by KATE SHUNNEY
Fred Henry can make a crisp paper box, complete with fitted lid, in less time than it takes you to drink a cup of coffee.
He’s pretty quick about it, having made countless numbers of them over 30 or 40 years.
Henry, of Berkeley Springs, gives away a lot of colorful, flower-topped boxes around town. Sometimes, the 2.5” square lidded box contains two or three pieces of candy. Younger folks will pull the lid off to find a small car or other toy.
Mr. Henry might pull up in front of your business and drop one off for each person at a holiday, or catch you outside Roy’s and hand you one. The box could have a lid made of a page from a cookbook, or a glossy magazine. It might have a stain ribbon trimming the top and sides, a flower glued to the center.
“I keep some in the car. Down at the house, I have 300 or 400 made,” he said.
Mr. Henry’s box-making hobby started around 40 years ago, he figures. One day he looked in The Martinsburg Journal and saw a diagram there about how to make paper boxes. He cut it out and started making them. He hasn’t stopped yet.
“I do it a lot of a night,” Henry said.
His son Greg owns three stores in Martinsburg where he sells jewelry, West Virginia glass and antiques. Henry makes the gift boxes for the shops, and a lot around Christmas time.
He said he needed something to do with his time after retiring in 1981 from the Martinsburg VA Center, where he had worked as a Nurse Assistant. Mr. Henry worked at the VA for more than 33 years, having taken a job there two years after he was discharged from the U.S. Army.
A World War II veteran, Henry was drafted in February of 1944 and served through February 1946 with the 236th combat engineers in India, Burma and China. His wartime service included time on the Burma Road, he said.
Back from war, Henry met and married his wife, Charlotte. They would be married for 71 years. She worked for many years at Dugan’s Supermarket, and passed away two years ago.
Henry said he expects to keep making boxes, and Christmas time will keep him busier than usual.
Each paper box looks like and is a small gift – one he’s been giving away for decades. There are a few special ones he keeps – a box made of a picture of he and Charlotte as a young couple, and a set of 12 nesting boxes that open up to smaller and smaller cubes to reveal, finally, a miniature pocketknife.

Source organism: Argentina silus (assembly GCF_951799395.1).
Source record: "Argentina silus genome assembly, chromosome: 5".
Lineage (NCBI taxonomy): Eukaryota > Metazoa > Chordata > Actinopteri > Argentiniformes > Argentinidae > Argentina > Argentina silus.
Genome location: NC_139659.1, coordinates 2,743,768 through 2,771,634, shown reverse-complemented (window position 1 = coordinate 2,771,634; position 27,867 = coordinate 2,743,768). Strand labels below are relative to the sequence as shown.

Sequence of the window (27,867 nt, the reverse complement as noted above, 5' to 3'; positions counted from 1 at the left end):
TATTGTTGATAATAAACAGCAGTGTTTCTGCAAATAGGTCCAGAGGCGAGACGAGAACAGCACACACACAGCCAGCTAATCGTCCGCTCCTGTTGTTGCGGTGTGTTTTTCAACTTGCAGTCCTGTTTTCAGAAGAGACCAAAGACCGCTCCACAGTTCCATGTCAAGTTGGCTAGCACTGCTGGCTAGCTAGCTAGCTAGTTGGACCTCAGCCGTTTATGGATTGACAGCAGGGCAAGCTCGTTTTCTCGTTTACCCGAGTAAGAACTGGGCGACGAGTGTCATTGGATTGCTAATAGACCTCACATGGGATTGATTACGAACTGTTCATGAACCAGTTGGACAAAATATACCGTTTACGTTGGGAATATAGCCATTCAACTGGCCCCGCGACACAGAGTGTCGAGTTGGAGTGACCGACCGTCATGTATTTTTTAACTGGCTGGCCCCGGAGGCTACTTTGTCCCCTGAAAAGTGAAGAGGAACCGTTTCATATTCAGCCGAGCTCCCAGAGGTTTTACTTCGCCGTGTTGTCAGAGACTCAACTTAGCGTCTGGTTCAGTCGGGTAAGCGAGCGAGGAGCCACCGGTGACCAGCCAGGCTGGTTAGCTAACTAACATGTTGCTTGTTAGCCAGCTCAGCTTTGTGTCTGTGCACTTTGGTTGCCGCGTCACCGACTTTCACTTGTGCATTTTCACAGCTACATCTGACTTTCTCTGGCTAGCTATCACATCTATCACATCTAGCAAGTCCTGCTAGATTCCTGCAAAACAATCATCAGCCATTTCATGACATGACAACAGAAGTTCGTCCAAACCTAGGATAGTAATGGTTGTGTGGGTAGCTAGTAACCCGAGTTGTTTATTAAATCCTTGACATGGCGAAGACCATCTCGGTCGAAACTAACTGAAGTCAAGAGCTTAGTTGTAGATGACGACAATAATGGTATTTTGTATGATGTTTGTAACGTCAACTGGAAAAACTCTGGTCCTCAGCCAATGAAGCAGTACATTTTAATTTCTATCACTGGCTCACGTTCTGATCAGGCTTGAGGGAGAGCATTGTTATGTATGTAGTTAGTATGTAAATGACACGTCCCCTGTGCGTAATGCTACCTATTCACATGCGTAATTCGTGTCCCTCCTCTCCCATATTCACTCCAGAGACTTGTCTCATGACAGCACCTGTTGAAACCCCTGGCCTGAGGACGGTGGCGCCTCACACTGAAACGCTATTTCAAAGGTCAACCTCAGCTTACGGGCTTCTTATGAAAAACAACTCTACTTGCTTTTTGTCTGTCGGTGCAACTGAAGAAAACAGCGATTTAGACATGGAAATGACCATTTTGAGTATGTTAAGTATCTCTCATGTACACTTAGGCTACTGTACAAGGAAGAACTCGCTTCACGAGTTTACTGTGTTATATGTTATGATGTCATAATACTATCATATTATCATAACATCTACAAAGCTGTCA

While a beginner might struggle to shape the sides straight, or tuck in the folds properly, Mr. Henry’s fingers follow their own steady pace.
It’s precise work, starting with a clean-cut 7” square of 67 lb. heavyweight paper. On that, he marks a perfect X from corner to corner. The finished box with make the X, the folds and small cuts disappear into a self-contained piece of geometry.
“I’ve never sold one. I’ve given thousands of them away,” he said.
Mr. Henry’s guide to making a paper box with lid
- Cut heavyweight paper into 7” by 7” square. Draw an X from corner to corner. This is the lid.
- Take each corner of the paper and fold to the center line.
- Make a second fold on each side, bringing the outer edge of paper to line up with the center line. Flatten the fold.
- Repeat all around the square.
- Flatten the paper out and draw the outline of the center box created by the creases.
- Cut from the edge of the paper along a crease to the corner of the center box. Two cuts on one side of the paper, and two cuts on the facing side. Stop the cuts at the corner of the inner box you drew.
- Fold points back into the middle, starting with the two longest sides. Fold into upright sides. Fold the long, pointed ends of those sides inward, creating two sides with connecting folds.
- Fold remaining two points in and over the first two sides, tucking the points into the center of the box.
- Glue pieces in place, if desired. Cut square to fit the inside of the box. Glue in place to finish.
- Cut heavyweight paper into 6 ¾” by 6 ¾” square and repeat steps to make the box base.
- Place lid on box.